Published on Sat Jul 31 2021

Emerging and Continuing Trends in Opioid Overdose Decedent Characteristics during COVID-19

Garcia, G.-G. P., Stringfellow, E., DiGennaro, C., Poellinger, N., Wood, J., Wakeman, S., Jalali, M. S.

Since COVID-19 erupted in the United States, little is known about how state-level opioid overdose trends and decedent characteristics have varied throughout the country. We find emerging increases in annual opioid-related overdose death rates in Alaska, Colorado, Indiana, Massachusetts, North Carolina, Rhode Island, Utah, and Wyoming. Decreased heroin-involved overdose deaths were emerging in Alaska (-49.5% [P=0.001]), and continuing in Colorado (-33.3%)

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Abstract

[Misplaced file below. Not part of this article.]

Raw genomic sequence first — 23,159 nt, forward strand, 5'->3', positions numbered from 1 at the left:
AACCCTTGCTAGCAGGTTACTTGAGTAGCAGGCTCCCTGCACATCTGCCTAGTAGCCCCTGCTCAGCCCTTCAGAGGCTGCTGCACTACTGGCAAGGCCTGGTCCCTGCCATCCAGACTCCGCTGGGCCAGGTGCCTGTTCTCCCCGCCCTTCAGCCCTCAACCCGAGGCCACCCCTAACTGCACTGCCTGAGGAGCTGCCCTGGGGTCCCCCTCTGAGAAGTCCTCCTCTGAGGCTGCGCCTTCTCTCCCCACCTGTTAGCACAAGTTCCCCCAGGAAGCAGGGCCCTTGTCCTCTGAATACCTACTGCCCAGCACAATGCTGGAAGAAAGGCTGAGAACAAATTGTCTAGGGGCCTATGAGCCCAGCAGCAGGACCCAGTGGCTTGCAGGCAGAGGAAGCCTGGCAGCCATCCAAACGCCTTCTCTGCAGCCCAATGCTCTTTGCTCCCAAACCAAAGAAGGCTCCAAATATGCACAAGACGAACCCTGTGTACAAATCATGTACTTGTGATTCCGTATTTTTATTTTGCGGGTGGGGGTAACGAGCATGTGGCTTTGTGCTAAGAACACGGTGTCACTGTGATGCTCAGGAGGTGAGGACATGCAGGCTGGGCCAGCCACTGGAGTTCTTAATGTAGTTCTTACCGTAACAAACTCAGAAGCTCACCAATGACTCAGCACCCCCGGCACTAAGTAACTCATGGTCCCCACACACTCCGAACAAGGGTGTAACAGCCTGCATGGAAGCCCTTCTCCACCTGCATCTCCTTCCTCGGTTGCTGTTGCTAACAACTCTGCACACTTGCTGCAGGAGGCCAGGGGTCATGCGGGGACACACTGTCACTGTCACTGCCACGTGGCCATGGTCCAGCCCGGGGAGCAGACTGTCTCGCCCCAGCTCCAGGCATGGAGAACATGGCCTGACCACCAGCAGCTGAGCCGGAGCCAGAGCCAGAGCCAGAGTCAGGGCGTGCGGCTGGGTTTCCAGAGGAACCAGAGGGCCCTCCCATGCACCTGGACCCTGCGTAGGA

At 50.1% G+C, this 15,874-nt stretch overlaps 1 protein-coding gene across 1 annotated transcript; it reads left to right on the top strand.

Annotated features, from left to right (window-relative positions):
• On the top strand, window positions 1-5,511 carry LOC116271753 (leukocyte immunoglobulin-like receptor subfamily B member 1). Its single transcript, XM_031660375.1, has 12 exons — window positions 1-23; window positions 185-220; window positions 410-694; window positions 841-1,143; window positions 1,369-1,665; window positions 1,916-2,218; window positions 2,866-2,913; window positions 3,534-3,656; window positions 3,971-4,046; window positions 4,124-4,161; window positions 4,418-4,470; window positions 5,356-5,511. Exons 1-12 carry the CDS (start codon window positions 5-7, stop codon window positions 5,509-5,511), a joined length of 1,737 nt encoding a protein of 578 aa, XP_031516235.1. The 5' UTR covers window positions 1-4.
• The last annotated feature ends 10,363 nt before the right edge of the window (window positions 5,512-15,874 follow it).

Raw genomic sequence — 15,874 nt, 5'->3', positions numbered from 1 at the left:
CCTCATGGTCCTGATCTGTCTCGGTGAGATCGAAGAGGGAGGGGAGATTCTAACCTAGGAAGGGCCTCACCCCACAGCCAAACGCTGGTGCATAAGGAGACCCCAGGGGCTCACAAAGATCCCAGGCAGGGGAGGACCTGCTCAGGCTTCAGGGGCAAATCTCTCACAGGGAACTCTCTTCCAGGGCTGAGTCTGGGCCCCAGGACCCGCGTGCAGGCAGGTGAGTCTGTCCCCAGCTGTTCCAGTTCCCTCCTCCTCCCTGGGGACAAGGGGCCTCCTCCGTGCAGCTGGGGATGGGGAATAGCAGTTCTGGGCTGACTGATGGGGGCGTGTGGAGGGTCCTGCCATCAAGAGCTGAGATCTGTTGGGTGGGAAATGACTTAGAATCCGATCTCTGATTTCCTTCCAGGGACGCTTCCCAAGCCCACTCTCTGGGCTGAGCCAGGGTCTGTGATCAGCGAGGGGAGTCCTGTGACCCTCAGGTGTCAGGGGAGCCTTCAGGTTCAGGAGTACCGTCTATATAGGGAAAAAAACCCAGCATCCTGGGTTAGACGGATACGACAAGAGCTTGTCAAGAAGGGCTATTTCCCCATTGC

Background: Since COVID-19 erupted in the United States, little is known about how state-level opioid overdose trends and decedent characteristics have varied throughout the country. Objective: Investigate changes in annual overdose death rates, substances involved, and decedent demographics in opioid overdose deaths across nine states; assess whether 2019-2020 trends were emerging (i.e., change from 2019-2020 was non-existent from 2018-2019) or continuing (i.e., change from 2019-2020 existed from 2018-2019). Design: Cross-sectional study using vital statistics data to conduct a retrospective analysis comparing 2020 to 2019 and 2019 to 2018 across nine states. Setting: Alaska, Colorado, Connecticut, Indiana, Massachusetts, North Carolina, Rhode Island, Utah, and Wyoming. Participants: Opioid-related overdose deaths in 2018, 2019, and 2020. Measurements: Annual overdose death rate, proportion of overdose deaths involving specific substances, and decedent demographics (age, sex, race, and ethnicity). Results: We find emerging increases in annual opioid-related overdose death rates in Alaska (55.3% [P=0.020]), Colorado (80.2% [P<0.001]), Indiana (40.1% [P=0.038]), North Carolina (30.5% [P<0.001]), and Rhode Island (29.6% [P=0.011]). Decreased heroin-involved overdose deaths were emerging in Alaska (-49.5% [P=0.001]) and Indiana (-58.8% [P<0.001]), and continuing in Colorado (-33.3% [P<0.001]), Connecticut (-48.2% [P<0.001]), Massachusetts (39.9% [P<0.001]), and North Carolina (-34.8% [P<0.001]). Increases in synthetic opioid presence were emerging in Alaska (136.5% [P=0.019]) and Indiana (27.6% [P<0.001]), and continuing in Colorado (44.4% [P<0.001]), Connecticut (3.6% [P<0.05]), and North Carolina (14.6% [P<0.001]). We find emerging increases in the proportion of male decedents in Colorado (15.2% [P=0.008]) and Indiana (12.0% [P=0.013]). Limitations: Delays from state-specific death certification processes resulted in varying analysis periods across states. Conclusion: These findings highlight emerging changes in opioid overdose dynamics across different states, which can inform state-specific public health interventions.